The call from a Panamanian vice minister was a surprise: could I help with their assignment to replace a decrepit, abusive, crumbling old prison with a facility that would allow for real respect for prisoners’ human rights? As President of ADPSR I have been concerned about human rights and prison design, but ADPSR’s position is a critical one: we urge design professionals to focus on what needs to be built to help people live with dignity and address the poverty and injustice at the root of most crime – affordable housing, schools and universities, medical clinics, and the like – rather than undertake projects that fuel mass incarceration and at their worst can facilitate human rights violations.
Without hesitation I called my colleague and fellow ADPSR board member Deanna Van Buren, the leading designer of spaces for restorative justice and peacemaking. Neither of us wanted to design a prison for Panama – a country with one of the highest incarceration rates in the Western hemisphere (after the U.S.) and well-known for its human rights violations. But the vice minister had been one of the foremost critics of the human rights failures of Panama, and was appointed to redress the problem. Even though executing the design would not be acceptable for us, we also couldn’t simply refuse to help these human rights advocates in a difficult situation.
Building on Deanna’s previous work doing design workshops with people inside of jails and prisons (often in partnership with students from outside), we came up with a plan to focus on the design process. Design is not just a way to get to built structures, but a powerful mode of thinking and acting that engages human creativity, intelligence, and the capacity for discovery. Because one thing we were certain of was that for anyone to make a “human rights respecting prison” in Panama would require discovering something very new: the number of arguably “good” prisons worldwide is vanishingly small, for those with cultural relevance to Latin America, it’s zero.
The key to Deanna’s workshop process is community engagement, so we focused our webinar to the vice minister on how to run community engagement workshops with people in prison, and how to apply what would be learned to the eventual design of a building intended to serve human rights. Our goal was to engage with the most basic element of human rights when it comes to prisons: people who are deprived of their liberty are entitled to be treated with dignity and respect. (International Covenant on Civil and Political Rights, Article 10.1)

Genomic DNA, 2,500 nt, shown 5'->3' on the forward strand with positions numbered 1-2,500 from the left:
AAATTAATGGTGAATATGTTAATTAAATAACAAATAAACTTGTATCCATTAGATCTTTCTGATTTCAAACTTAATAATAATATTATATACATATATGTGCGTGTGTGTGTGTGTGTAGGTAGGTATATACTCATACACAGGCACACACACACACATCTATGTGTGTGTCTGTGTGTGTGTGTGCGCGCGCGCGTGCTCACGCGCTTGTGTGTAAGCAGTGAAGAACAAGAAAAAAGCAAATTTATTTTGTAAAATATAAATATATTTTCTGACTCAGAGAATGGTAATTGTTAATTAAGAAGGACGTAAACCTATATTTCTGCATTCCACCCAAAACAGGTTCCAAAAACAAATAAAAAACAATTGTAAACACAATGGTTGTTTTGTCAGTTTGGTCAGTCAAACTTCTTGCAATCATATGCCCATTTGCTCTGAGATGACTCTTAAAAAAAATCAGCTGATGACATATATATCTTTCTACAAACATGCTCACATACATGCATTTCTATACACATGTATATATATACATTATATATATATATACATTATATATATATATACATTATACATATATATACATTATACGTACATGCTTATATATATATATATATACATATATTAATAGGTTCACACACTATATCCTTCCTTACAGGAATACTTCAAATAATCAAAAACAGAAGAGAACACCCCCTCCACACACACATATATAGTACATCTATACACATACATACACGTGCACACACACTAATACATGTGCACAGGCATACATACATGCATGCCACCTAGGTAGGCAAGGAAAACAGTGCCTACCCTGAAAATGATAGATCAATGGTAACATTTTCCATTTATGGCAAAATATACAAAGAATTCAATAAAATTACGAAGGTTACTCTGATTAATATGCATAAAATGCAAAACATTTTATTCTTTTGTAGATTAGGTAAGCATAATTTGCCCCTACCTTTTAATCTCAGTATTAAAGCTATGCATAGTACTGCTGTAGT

This approach had two-fold value. First, the only expertise for what design features would be important to the respect and dignity of people in Panamanian prisons is those people themselves: prisoners, guards, family visitors, etc. It is an all-too-common professional presumption that we understand the needs and wants of others and when so often we are separated by class, race, or other barriers. We proposed that the workshops ask simple questions such as “what kinds of places do you feel safe in.” It takes courage, delicacy, and good listening skills but design workshops can be excellent tools for drawing out potential occupants’ concerns and desires, whether through dialogue, storyboarding, collage, or other methods. We shared case studies with the Panamanians and shared Deanna’s amazing Design Justice Designing Spaces toolkit with which they can further train and prepare themselves and the team they hire for the project in the workshop methodology. (The Toolkit is freely available to all thanks to the Fetzer Institute – feel free to download your own copy.)
Second, and perhaps of even greater value, was the opportunity to demonstrate and enact dignity and respect between the prison department, prison guards, and the people in their custody through the design process itself. It is simply not respectful to force adults to live or work in a space that they have no control over and not even to ask them if there are simple changes that might make the place more palatable. So by asking everyone in the prison what they would like in the space, we were proposing a way to realize the dignified, respectful treatment that he vice minister hopes will become the new norm. In addition to design workshops at the programming and schematic design phases, we further recommended that they follow up by having their design team present the outcome of each phase to the user groups. After all, if the goal is to show respect, it’s not enough to ask someone’s opinion – you have to incorporate their input, or else it’s just a hollow exercise.
Deanna and I are both believers in the power of design to create better spaces and places, but we are just as much believers in the importance of the design process in getting to those better spaces and places. Whether it is the “integrative design process” being advanced by the newest version of the LEED rating system, or the more unusual process of going into a prison to hear from people inside about how to make safer, more dignified, and healthier spaces, the value lies not only in the destination, but in the journey itself.